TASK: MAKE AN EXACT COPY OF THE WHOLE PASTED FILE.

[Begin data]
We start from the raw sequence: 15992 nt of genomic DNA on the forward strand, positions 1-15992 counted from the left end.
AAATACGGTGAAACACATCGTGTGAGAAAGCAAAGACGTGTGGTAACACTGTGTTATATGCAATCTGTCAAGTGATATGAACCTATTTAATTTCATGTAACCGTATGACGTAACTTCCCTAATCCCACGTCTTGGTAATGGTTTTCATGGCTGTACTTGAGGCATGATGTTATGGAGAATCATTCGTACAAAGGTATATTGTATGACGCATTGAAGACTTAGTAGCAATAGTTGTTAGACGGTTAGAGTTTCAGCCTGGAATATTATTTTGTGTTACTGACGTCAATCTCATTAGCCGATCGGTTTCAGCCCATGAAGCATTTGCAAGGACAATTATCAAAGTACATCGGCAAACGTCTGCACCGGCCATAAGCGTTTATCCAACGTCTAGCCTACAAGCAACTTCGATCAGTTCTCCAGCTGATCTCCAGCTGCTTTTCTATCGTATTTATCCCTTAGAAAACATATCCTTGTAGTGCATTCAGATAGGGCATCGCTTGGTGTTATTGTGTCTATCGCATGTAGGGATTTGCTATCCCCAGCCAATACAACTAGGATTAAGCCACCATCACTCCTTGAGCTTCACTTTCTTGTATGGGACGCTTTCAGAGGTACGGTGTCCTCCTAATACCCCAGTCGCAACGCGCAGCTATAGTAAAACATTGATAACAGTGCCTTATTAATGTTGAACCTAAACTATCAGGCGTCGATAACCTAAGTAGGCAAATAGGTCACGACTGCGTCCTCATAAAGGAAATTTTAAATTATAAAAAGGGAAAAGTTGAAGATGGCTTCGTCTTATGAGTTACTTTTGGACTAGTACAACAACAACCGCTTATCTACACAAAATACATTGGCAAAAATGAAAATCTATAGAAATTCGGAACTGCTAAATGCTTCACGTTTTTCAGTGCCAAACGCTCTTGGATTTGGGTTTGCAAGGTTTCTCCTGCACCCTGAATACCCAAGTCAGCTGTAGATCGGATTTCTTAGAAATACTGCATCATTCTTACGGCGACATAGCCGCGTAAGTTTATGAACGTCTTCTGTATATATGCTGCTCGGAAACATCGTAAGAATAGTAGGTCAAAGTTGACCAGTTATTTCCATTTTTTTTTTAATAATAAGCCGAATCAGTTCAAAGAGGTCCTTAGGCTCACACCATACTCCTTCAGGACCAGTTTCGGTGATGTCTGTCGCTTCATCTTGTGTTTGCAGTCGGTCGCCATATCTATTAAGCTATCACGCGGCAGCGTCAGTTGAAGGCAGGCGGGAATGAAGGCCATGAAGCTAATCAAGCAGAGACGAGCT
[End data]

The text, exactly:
We start from the raw sequence: 15992 nt of genomic DNA on the forward strand, positions 1-15992 counted from the left end.
AAATACGGTGAAACACATCGTGTGAGAAAGCAAAGACGTGTGGTAACACTGTGTTATATGCAATCTGTCAAGTGATATGAACCTATTTAATTTCATGTAACCGTATGACGTAACTTCCCTAATCCCACGTCTTGGTAATGGTTTTCATGGCTGTACTTGAGGCATGATGTTATGGAGAATCATTCGTACAAAGGTATATTGTATGACGCATTGAAGACTTAGTAGCAATAGTTGTTAGACGGTTAGAGTTTCAGCCTGGAATATTATTTTGTGTTACTGACGTCAATCTCATTAGCCGATCGGTTTCAGCCCATGAAGCATTTGCAAGGACAATTATCAAAGTACATCGGCAAACGTCTGCACCGGCCATAAGCGTTTATCCAACGTCTAGCCTACAAGCAACTTCGATCAGTTCTCCAGCTGATCTCCAGCTGCTTTTCTATCGTATTTATCCCTTAGAAAACATATCCTTGTAGTGCATTCAGATAGGGCATCGCTTGGTGTTATTGTGTCTATCGCATGTAGGGATTTGCTATCCCCAGCCAATACAACTAGGATTAAGCCACCATCACTCCTTGAGCTTCACTTTCTTGTATGGGACGCTTTCAGAGGTACGGTGTCCTCCTAATACCCCAGTCGCAACGCGCAGCTATAGTAAAACATTGATAACAGTGCCTTATTAATGTTGAACCTAAACTATCAGGCGTCGATAACCTAAGTAGGCAAATAGGTCACGACTGCGTCCTCATAAAGGAAATTTTAAATTATAAAAAGGGAAAAGTTGAAGATGGCTTCGTCTTATGAGTTACTTTTGGACTAGTACAACAACAACCGCTTATCTACACAAAATACATTGGCAAAAATGAAAATCTATAGAAATTCGGAACTGCTAAATGCTTCACGTTTTTCAGTGCCAAACGCTCTTGGATTTGGGTTTGCAAGGTTTCTCCTGCACCCTGAATACCCAAGTCAGCTGTAGATCGGATTTCTTAGAAATACTGCATCATTCTTACGGCGACATAGCCGCGTAAGTTTATGAACGTCTTCTGTATATATGCTGCTCGGAAACATCGTAAGAATAGTAGGTCAAAGTTGACCAGTTATTTCCATTTTTTTTTTAATAATAAGCCGAATCAGTTCAAAGAGGTCCTTAGGCTCACACCATACTCCTTCAGGACCAGTTTCGGTGATGTCTGTCGCTTCATCTTGTGTTTGCAGTCGGTCGCCATATCTATTAAGCTATCACGCGGCAGCGTCAGTTGAAGGCAGGCGGGAATGAAGGCCATGAAGCTAATCAAGCAGAGACGAGCT